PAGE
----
Speaking Wednesday before a Senate committee, U.S. Secretary of State Antony Blinken said China so far has heeded strong U.S. warnings against providing lethal material support for Russia in Ukraine. “We have not seen them cross that — cross that line,” he said.
U.S. National Security Council spokesperson John Kirby described the Putin-Xi relationship as “a marriage of convenience,” in which they pool efforts to challenge U.S. leadership, and the Russians “certainly are the junior partner.” He added at briefing earlier this week that Putin sees Xi as “a lifeline of sorts” amid the fighting in Ukraine.
Many commentators argued that the summit marked Putin’s failure to win any specific aid from Beijing and cemented Russia’s increasingly subordinate role in the alliance with China.
“China’s domination of Russia is complete,” tweeted Sam Greene, professor in Russian politics at King’s College London. “While there were undoubtedly agreements we are not meant to know about, there is no indication here of a significant increase in military support for Russia — nor even of a willingness on Xi’s part to ramp up diplomatic support. A swing and a miss for Putin.”
After more than a year of fighting in Ukraine and bruising Western sanctions, Russia’s dependence on China has increased significantly. Facing Western restrictions on its oil, gas and other exports, Russia has shifted its energy flows to China and sharply expanded other exports, resulting in a 30% hike in bilateral trade.
Western price caps on Russia’s oil forced Moscow to offer it to China and other customers at a sharp discount, but despite those lower prices, the vast Chinese market ensured a stable flow of oil revenue to the Kremlin’s war coffers.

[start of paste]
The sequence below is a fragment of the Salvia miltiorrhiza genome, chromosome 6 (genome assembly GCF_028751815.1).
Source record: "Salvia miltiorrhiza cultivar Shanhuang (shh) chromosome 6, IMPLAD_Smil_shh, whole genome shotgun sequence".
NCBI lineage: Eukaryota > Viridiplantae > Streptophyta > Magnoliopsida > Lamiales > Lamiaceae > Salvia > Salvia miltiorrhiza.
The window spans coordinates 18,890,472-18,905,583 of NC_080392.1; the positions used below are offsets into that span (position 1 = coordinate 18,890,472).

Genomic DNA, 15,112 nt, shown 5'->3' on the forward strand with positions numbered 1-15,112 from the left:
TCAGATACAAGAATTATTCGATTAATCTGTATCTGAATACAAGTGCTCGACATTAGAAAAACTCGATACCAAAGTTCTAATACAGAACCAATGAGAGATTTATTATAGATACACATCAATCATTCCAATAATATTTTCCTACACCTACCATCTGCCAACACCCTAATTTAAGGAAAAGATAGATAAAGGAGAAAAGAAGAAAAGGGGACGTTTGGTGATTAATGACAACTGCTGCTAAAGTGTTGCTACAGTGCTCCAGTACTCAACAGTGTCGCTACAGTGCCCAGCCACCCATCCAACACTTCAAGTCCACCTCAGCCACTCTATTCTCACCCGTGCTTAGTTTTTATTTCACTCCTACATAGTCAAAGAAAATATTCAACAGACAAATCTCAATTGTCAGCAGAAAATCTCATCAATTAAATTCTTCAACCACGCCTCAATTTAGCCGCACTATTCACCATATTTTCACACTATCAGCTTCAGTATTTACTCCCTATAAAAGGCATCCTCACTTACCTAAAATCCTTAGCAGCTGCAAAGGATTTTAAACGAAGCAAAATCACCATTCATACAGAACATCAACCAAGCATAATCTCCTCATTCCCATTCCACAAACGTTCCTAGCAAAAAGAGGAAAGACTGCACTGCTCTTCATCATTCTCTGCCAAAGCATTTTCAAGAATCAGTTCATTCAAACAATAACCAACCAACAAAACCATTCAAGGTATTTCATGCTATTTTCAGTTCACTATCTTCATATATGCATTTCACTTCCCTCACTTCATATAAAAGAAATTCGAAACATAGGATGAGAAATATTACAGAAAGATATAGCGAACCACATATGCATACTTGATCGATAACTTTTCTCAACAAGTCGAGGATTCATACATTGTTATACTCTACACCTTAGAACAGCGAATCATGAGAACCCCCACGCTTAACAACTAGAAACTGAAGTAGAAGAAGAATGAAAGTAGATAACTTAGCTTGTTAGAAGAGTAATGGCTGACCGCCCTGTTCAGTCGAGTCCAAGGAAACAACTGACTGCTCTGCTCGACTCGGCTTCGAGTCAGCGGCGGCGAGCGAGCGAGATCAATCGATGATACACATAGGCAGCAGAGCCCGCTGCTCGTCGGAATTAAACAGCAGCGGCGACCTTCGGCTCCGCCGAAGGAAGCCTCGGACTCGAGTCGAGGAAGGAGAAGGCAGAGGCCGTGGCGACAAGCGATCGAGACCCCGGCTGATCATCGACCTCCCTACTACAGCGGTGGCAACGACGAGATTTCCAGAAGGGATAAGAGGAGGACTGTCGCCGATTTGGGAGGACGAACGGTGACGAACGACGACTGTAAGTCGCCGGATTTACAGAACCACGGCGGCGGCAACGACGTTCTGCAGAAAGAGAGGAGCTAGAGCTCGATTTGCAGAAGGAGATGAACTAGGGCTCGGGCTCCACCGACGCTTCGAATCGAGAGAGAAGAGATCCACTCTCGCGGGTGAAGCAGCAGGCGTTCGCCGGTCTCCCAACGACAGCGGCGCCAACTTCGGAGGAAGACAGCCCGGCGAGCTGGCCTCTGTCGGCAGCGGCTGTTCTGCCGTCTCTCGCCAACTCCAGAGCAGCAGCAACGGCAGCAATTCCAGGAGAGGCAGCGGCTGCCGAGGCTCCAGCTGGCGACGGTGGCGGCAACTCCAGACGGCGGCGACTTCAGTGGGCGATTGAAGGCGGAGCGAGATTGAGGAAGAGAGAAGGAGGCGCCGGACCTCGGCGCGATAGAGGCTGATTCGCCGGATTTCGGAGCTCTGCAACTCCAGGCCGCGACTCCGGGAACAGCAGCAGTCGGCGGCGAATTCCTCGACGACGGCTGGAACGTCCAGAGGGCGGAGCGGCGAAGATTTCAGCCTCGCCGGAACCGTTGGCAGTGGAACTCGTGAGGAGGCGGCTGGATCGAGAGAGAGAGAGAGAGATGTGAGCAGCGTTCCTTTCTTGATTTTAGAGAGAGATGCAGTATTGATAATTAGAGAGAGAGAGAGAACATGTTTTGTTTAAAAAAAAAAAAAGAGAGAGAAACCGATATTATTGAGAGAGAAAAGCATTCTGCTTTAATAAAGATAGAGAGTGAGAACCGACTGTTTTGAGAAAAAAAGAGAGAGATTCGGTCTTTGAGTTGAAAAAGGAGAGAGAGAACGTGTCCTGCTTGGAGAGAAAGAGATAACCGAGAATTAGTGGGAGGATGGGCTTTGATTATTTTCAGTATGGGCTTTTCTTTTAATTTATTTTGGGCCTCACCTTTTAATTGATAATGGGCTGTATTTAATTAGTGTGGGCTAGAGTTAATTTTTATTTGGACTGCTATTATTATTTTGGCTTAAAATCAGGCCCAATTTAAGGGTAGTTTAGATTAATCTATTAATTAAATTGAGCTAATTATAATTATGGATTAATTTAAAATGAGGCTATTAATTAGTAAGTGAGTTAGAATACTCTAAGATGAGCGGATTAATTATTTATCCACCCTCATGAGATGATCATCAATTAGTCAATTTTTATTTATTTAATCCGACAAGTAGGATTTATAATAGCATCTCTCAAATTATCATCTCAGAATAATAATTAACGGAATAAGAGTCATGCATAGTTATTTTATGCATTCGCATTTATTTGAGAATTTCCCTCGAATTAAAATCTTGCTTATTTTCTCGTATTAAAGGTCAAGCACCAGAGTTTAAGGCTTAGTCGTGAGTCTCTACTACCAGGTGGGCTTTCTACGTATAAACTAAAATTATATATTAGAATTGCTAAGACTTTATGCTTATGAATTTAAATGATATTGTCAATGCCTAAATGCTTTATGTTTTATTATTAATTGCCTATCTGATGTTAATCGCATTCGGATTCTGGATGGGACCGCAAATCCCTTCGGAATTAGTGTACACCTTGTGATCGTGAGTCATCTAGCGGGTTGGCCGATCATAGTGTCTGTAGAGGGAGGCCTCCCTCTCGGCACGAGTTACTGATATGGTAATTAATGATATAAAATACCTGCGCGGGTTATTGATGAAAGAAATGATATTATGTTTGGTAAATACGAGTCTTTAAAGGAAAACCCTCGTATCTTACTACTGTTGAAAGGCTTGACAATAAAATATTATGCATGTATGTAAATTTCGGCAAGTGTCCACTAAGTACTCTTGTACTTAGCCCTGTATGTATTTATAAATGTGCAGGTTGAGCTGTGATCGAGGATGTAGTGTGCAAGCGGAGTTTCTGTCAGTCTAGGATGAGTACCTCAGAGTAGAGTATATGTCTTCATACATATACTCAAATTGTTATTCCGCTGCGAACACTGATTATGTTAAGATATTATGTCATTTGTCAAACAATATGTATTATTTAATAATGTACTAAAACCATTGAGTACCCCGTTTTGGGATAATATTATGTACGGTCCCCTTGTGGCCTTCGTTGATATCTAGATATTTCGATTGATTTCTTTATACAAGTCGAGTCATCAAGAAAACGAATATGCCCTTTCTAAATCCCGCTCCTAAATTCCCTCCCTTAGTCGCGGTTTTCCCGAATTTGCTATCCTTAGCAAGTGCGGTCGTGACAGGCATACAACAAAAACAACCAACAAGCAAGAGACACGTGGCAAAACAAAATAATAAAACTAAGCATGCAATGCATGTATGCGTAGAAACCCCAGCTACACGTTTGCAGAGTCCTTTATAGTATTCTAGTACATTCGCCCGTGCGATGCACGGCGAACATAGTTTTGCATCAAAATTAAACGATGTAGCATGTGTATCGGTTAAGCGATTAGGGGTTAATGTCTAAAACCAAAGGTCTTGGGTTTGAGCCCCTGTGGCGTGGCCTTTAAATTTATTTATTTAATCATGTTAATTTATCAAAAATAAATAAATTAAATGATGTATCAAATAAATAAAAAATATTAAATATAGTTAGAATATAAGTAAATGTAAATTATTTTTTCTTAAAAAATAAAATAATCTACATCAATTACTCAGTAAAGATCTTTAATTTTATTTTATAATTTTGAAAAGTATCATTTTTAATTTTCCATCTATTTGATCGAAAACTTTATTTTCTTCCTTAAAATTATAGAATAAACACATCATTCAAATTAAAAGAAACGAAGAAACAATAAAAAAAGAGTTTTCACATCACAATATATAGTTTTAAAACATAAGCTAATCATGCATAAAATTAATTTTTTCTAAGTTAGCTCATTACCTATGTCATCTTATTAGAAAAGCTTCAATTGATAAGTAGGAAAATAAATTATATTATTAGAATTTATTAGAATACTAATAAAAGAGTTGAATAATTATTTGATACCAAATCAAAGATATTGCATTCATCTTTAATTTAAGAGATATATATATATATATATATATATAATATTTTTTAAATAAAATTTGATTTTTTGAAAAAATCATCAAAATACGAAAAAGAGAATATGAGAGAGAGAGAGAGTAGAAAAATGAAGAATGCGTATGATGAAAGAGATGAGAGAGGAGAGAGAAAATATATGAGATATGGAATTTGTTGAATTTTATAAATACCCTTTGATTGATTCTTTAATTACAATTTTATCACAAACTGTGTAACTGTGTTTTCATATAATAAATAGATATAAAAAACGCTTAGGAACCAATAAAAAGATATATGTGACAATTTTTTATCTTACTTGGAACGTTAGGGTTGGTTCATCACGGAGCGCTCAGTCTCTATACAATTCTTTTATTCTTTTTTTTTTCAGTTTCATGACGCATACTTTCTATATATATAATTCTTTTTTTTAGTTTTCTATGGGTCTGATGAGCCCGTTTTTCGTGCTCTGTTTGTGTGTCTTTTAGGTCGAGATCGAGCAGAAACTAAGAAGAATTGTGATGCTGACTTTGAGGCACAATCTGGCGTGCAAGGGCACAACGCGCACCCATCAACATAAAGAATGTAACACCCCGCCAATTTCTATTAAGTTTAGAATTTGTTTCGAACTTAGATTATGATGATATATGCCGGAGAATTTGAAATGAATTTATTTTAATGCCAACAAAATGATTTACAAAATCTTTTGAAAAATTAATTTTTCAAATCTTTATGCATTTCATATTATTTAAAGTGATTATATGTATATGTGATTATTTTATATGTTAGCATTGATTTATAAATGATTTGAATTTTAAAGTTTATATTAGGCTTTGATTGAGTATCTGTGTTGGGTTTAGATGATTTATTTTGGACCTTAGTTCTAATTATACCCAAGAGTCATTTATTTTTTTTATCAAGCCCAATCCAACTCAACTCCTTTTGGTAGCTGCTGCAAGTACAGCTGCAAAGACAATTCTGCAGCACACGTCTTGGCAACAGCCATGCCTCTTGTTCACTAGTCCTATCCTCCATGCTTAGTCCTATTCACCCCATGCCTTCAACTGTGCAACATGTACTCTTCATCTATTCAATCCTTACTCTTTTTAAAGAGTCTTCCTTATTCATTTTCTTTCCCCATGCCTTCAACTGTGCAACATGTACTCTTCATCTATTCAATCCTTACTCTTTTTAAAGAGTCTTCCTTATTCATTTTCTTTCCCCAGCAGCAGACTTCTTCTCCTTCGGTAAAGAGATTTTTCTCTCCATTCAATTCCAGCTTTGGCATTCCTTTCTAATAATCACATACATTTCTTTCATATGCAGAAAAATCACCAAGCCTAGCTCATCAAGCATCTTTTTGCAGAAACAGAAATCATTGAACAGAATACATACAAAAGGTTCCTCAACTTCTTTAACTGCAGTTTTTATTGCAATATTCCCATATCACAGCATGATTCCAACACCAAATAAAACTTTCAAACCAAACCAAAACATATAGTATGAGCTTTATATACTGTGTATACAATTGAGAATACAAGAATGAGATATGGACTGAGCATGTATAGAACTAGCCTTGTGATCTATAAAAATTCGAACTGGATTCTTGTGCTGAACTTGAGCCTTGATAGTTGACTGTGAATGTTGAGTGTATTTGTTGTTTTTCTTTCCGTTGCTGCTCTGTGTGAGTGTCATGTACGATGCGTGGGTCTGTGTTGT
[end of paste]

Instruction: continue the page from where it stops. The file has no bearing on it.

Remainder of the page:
As long as Russia can trade with China and other Asian states, it will face “no danger of running out of money or being forced to concede on the battlefield, said Chris Weafer, CEO of the consulting firm Macro-Advisory.
While profiting handsomely from Moscow’s desperate situation, Beijing would be certain to ramp up its support if it sees Russia dangerously weakened.
“The nightmare scenario for China is that collapse of Russia militarily leads to collapse of the regime and installment of some pro-Western government,” said Alexander Gabuev, a senior fellow at the Carnegie Endowment.
Gabuev argued that Beijing would be unlikely to provide any direct military assistance to Moscow anytime soon simply because it doesn’t feel the pressing need to do so. “Russia is not doing great on the battlefield, but it’s obviously not losing it, so need to support the Russian military efforts so far is questionable from both sides,” he said.
More than ammunition, tanks and rockets, Russia badly needs China’s help in skirting Western sanctions to maintain the flow of high-tech components for its weapons industries and other economic sectors. Sergei Markov, a pro-Kremlin political analyst, predicted that China could be expected to act more resolutely to help Russia get them.
“Russia doesn’t need weapons from China,” Markov wrote on his messaging app channel. “It needs microchips and components, and they will come.”
Some observers say that while Beijing has been coy about supporting Moscow, it has vital interest in shoring up its ally to avoid being left alone in any potential confrontation with the United States.
Mikhail Korostikov, an expert on Russia-China ties, said in a commentary for the Carnegie Endowment that China has been closely watching Russia’s experience in facing massive Western sanctions. “For Beijing, a close study and partial use of instruments and decisions used by Russia is a reasonable course in a situation when China’s confrontation with the West looks inevitable,” he said.
Korostikov noted that while Moscow’s dependence on Beijing is growing, China’s room for maneuvering is also shrinking.
“There is no alternative to Russia as a partner providing resources that China will critically need in case of an escalation in its confrontation with the West,” he said. “It helps balance the situation and allows Moscow to hope that Beijing will not overuse its newly-acquired economic levers.”
Isachenkov has covered Russia and other former Soviet nations for The Associated Press since 1992.
Associated Press writers Michael Weissenstein in New York, and Matthew Lee and Zeke Miller in Washington contributed.